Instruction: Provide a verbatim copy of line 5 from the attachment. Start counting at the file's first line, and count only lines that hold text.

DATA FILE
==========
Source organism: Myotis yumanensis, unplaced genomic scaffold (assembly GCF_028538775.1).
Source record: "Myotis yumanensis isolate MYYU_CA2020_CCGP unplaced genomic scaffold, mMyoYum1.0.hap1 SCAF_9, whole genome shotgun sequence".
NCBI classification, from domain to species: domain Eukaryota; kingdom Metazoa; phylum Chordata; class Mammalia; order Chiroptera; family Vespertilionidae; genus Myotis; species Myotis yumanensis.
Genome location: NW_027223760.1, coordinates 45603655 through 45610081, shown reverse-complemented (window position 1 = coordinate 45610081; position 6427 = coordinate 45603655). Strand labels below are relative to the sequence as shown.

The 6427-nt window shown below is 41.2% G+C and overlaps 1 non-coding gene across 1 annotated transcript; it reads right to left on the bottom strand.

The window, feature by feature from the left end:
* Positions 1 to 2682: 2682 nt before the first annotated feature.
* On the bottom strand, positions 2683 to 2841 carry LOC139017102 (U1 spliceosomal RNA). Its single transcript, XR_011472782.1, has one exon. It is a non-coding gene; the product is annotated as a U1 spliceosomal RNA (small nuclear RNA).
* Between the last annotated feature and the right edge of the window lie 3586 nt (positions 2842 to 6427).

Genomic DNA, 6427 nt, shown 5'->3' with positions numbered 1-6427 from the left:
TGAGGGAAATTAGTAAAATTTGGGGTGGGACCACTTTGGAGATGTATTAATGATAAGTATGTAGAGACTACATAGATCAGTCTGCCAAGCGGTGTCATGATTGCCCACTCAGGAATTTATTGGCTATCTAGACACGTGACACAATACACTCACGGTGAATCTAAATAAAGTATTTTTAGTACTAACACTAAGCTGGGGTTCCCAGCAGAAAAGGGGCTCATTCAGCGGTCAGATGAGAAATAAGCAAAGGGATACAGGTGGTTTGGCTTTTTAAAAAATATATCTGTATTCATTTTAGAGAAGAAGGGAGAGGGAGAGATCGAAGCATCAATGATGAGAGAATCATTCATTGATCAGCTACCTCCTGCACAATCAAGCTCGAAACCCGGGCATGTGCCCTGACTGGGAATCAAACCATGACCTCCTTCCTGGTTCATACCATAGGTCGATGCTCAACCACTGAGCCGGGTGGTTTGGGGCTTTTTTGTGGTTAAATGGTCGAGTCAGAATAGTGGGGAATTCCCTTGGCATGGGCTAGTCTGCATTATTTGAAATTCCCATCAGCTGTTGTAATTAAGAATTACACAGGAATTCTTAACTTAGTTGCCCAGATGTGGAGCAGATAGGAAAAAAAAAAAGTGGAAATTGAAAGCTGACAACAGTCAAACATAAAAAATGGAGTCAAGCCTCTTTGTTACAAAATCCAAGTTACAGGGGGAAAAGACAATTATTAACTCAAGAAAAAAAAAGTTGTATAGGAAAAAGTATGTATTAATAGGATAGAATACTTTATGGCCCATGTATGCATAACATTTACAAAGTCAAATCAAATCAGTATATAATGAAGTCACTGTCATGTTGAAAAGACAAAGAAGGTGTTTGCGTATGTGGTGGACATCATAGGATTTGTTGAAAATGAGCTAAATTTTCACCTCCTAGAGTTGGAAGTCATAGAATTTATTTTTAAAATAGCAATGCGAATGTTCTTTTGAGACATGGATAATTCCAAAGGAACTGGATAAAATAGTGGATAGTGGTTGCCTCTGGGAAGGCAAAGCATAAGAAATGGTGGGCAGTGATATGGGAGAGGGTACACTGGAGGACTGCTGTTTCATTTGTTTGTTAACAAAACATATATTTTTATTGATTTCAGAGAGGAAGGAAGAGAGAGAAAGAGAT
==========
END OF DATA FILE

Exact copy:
The 6427-nt window shown below is 41.2% G+C and overlaps 1 non-coding gene across 1 annotated transcript; it reads right to left on the bottom strand.